The debate covered three big topics: securing America, America's direction and achieving prosperity.

Many of the voters on the panel said they did not hear the answers they wanted from this debate, and they will be looking to the upcoming debates to help decide their choice for president.

Follow the discussion and share your thoughts by using the hashtag #NBCDFWDebateWatch on Twitter.



Photo Credit: NBC 5 News
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<![CDATA[Clinton Leads Trump by 5 Ahead of 1st Debate: Poll]]> Mon, 26 Sep 2016 15:15:19 -0500 http://media.nbcdfw.com/images/213*120/GettyImages-605904136.jpg

Hillary Clinton takes a five-point lead among likely voters over Donald Trump into Monday night's presidential debate, according to the latest NBC NewsSurveyMonkey Weekly Election Tracking Poll, released hours before the debate kicked off.

Clinton's 45-40 lead over Trump was unchanged from the week before, the poll found. But Clinton's head-to-head matchup with Trump improved by two points over the previous week, and she now leads him 51-44, NBC News reported.

Libertarian candidate Gary Johnson trails the front-runners with 10 percent of those surveyed in the online poll, from September 19 through September 25. Green Party candidate Jill Stein has 3 percent support.

Clinton leads among millennials and gained ground in the 18-29 age group, where the third-party candidates maintained comparatively large bastions of support, while only 5 percent of those 65 and over support Johnson and only 1 percent support Stein.



Photo Credit: Getty Images, File]]>
<![CDATA[Debate-Day Trump Snapchat Filter Takes Swipe at Clinton]]> Mon, 26 Sep 2016 15:38:33 -0500 http://media.nbcdfw.com/images/213*120/trump-crooked-hillary-snapchat-filter.jpg

Snapchat claims it reaches 41 percent of Americans between 18 and 34 years old on any given day.

Donald Trump's presidential campaign is trying to win that group over with a new Snapchat geofilter debuted on Monday, the day of his first debate with Hillary Clinton.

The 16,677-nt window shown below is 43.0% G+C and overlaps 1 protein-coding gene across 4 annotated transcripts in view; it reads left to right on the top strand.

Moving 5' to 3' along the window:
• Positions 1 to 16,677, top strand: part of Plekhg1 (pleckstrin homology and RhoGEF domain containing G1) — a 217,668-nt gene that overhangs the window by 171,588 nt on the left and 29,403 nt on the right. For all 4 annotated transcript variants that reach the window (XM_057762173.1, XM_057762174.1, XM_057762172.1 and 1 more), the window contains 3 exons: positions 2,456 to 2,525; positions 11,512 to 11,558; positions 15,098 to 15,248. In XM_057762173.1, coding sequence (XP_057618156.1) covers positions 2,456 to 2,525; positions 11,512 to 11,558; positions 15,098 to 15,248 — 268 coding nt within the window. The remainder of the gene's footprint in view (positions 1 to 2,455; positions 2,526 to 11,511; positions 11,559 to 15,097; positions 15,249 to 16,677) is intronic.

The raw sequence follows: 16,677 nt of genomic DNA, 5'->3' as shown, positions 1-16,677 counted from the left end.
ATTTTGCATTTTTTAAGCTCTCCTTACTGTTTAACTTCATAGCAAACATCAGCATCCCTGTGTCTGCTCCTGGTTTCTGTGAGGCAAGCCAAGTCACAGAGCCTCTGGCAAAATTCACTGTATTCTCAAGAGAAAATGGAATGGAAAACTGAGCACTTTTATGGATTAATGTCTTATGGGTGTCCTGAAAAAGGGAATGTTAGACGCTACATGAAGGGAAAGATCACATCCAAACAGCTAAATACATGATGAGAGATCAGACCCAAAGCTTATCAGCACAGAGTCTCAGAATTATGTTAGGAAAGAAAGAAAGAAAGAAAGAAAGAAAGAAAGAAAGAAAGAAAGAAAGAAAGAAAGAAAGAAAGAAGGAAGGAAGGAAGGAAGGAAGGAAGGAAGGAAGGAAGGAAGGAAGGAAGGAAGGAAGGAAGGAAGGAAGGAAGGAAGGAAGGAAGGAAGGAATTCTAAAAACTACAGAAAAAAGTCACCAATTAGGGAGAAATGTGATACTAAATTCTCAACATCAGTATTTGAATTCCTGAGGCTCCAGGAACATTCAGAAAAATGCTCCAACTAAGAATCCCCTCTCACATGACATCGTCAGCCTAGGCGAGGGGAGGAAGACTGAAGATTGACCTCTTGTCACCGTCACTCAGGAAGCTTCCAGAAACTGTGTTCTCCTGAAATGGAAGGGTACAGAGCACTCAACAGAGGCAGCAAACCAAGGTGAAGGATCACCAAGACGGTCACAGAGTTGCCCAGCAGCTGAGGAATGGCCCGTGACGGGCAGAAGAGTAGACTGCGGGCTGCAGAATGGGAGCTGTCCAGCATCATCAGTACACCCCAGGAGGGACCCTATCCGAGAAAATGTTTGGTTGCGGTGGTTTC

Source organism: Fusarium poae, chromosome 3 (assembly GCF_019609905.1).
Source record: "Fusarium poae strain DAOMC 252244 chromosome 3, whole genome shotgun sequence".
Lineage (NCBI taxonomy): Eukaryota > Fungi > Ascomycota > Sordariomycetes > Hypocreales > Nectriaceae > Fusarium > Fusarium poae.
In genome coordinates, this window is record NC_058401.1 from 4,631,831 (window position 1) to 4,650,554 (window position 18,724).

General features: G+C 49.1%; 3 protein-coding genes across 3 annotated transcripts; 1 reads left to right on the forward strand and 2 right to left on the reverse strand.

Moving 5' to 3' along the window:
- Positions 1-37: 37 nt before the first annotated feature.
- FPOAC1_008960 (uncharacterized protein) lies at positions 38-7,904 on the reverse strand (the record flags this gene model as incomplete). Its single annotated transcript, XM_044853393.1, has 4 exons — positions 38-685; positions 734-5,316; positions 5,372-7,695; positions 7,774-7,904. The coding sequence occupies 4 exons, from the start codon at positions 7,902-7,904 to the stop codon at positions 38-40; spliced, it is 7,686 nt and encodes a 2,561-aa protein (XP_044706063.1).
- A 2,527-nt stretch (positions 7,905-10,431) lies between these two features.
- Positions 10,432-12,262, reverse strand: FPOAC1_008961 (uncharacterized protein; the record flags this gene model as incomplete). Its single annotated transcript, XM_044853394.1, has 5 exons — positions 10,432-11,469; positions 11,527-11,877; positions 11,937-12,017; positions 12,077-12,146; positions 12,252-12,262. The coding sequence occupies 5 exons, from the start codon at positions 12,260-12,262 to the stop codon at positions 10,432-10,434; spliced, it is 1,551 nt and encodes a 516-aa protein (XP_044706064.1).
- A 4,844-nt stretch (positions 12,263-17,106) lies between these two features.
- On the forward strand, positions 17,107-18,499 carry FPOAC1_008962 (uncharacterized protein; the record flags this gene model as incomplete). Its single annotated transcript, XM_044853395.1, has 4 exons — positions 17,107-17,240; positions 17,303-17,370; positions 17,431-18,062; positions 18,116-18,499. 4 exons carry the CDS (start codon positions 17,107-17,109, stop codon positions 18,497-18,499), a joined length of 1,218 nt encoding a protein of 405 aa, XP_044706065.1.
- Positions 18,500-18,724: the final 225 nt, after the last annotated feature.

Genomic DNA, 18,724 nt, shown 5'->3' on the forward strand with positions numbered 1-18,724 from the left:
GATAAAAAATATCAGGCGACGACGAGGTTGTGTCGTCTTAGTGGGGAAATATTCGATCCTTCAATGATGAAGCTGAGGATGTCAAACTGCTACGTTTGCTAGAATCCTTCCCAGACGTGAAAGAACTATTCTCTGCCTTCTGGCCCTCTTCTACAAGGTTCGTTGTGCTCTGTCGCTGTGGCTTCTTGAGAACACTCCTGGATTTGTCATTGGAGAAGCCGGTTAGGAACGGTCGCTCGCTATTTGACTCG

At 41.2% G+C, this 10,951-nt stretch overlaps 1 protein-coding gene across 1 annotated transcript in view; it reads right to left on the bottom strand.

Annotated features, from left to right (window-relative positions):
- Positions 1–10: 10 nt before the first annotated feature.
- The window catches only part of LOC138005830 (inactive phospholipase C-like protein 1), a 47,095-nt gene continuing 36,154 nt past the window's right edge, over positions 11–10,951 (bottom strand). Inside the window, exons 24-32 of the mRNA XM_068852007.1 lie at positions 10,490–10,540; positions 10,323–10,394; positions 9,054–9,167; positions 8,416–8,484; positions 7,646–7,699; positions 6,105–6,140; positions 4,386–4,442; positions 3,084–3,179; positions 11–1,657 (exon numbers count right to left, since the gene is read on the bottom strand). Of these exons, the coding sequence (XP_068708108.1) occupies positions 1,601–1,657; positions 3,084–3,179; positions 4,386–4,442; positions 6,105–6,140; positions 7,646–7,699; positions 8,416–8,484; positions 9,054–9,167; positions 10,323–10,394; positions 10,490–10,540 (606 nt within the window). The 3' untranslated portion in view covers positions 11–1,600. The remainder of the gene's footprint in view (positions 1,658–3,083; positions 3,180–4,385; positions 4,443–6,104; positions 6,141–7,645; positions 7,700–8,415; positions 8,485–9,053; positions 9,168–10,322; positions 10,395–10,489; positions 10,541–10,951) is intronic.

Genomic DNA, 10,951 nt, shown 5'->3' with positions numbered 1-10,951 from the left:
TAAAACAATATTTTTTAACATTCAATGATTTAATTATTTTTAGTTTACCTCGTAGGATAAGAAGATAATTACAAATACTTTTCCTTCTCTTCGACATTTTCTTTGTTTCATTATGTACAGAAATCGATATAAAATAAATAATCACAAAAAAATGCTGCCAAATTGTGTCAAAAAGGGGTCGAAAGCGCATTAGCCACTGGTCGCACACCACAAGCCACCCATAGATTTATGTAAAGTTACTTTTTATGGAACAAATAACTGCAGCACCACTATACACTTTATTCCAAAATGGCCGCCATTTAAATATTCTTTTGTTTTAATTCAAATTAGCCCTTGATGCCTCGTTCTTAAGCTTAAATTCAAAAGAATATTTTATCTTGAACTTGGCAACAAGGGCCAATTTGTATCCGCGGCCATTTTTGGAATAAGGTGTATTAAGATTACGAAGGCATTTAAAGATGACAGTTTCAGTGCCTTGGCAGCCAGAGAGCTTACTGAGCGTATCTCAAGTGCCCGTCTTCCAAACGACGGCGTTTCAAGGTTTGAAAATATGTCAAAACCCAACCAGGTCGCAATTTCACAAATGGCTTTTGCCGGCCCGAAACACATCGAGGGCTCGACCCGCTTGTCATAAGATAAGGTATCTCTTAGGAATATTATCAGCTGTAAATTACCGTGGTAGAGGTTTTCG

The star- and firework-spangled "Debate Day" filter uses Trump's trusted epithet for Clinton, "crooked Hillary" on top, where it reads: "Donald J. Trump vs. Crooked Hillary." The national, sponsored filter was paid for by Donald J. Trump for President, Inc., according to fine print on the filter itself and confirmed by Snapachat.

Geofilters are a feature on Snapchat that lets users overlay images onto their photos or videos. They're often of city or town names, but users can design and purchase their own filters to be used in certain places for periods of time. The filters must be approved by Snapchat. 

Clinton and her allies were outspending Trump's campaign in TV ads by a 5-to-1 margin as of last week, NBC News reported. Clinton has purchased ads on Snapchat before, including during the Republican National Convention, but didn't have a Snapchat filter of her own on Monday.

The Trump campaign — which has grown in part on the strength of the candidate's Twitter presence — is no stranger to using social media to score points in the debate. Earlier this month, Donald Trump Jr. drew outrage along with retweets when he posted an image showing the internet meme Pepe the Frog, which as been used by some white nationalists, next to his father.

Watch the debate here at 9 p.m. ET.



Photo Credit: NBC ]]>
<![CDATA[Memorable Moments From Presidential Debates Past]]> Mon, 26 Sep 2016 12:56:26 -0500 http://media.nbcdfw.com/images/213*120/nixon-debate-P1.jpg

You can argue whether presidential debates have the power to swing an election, but they are a dependable source of images and sound bites that help color voters' perception of the candidates - for good and for bad. It began with the first televised debate between a tanned and vibrant John F. Kennedy and a peaked, flu-wracked Richard M. Nixon in 1960 and continued through 2012, when Mitt Romney's story about "binders full of women." Countless quips, gaffes and zingers have occurred in the intervening years. Here are some of the most memorable, in chronological order.

Welcome to television, Mr. Nixon

Pollsters found that people who listened to this debate on the radio thought that Nixon, the vice president, beat Kennedy. But those who followed on television, where Kennedy's youth and poise contrasted with Nixon's age and dourness, sided with Kennedy, who won the election. No single moment of this debate stands out; the entire episode illustrates how Nixon underestimated the power of television. Nixon would later run for president and win, but he refused to debate ever again.